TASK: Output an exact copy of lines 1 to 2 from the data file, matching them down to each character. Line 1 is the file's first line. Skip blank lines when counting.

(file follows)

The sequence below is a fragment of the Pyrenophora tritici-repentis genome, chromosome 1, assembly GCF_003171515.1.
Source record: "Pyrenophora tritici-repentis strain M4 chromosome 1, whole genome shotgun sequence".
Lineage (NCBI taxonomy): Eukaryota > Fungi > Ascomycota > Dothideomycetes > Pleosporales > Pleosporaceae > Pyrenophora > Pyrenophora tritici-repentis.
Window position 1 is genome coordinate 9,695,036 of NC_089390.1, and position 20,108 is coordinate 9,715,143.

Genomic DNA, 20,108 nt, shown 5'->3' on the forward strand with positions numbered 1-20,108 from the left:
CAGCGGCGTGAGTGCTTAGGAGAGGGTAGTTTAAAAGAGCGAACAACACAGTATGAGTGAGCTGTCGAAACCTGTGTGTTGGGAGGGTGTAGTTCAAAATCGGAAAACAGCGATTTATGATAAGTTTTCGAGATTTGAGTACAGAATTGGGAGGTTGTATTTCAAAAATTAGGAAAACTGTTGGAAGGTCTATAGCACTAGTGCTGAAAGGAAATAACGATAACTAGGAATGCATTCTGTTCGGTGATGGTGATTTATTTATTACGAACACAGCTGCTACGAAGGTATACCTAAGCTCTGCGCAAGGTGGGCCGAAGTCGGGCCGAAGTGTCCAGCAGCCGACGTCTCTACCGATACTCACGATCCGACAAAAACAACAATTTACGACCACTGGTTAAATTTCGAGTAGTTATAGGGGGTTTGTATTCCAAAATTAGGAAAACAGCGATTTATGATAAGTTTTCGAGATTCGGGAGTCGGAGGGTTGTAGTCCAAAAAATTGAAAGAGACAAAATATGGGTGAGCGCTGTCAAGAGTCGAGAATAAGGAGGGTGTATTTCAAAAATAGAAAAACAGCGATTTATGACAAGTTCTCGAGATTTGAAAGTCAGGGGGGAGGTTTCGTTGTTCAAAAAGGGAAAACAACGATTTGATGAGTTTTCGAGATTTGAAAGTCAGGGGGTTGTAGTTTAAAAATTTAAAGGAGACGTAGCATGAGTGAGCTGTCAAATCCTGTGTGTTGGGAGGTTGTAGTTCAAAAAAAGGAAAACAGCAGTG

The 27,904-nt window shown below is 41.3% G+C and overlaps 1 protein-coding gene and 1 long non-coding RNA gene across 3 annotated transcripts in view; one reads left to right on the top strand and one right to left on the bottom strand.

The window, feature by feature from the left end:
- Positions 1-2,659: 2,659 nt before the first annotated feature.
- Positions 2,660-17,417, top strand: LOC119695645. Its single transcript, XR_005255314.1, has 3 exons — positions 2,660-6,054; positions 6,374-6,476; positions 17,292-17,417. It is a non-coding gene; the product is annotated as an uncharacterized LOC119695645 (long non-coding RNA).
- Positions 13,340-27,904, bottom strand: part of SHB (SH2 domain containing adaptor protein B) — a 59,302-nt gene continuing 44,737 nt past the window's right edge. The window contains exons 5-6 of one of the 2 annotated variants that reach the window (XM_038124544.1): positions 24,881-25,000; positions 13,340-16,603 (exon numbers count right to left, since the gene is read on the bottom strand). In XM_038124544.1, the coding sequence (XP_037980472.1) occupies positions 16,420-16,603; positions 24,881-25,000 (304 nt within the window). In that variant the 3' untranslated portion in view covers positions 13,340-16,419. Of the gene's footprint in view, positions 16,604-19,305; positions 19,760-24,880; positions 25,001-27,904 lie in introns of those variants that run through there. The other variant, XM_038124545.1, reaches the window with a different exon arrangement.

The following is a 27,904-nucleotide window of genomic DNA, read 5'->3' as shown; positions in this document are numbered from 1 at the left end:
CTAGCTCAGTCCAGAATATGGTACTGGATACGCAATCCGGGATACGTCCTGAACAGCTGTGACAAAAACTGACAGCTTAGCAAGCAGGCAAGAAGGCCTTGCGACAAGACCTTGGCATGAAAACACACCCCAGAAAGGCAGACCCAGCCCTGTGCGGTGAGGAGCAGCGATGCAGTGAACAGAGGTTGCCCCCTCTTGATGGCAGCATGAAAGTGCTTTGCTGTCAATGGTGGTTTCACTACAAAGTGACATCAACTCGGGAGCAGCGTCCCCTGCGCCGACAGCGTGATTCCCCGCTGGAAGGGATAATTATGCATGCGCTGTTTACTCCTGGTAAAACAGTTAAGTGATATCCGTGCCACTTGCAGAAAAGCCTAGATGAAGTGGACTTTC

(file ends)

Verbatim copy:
The sequence below is a fragment of the Pyrenophora tritici-repentis genome, chromosome 1, assembly GCF_003171515.1.
Source record: "Pyrenophora tritici-repentis strain M4 chromosome 1, whole genome shotgun sequence".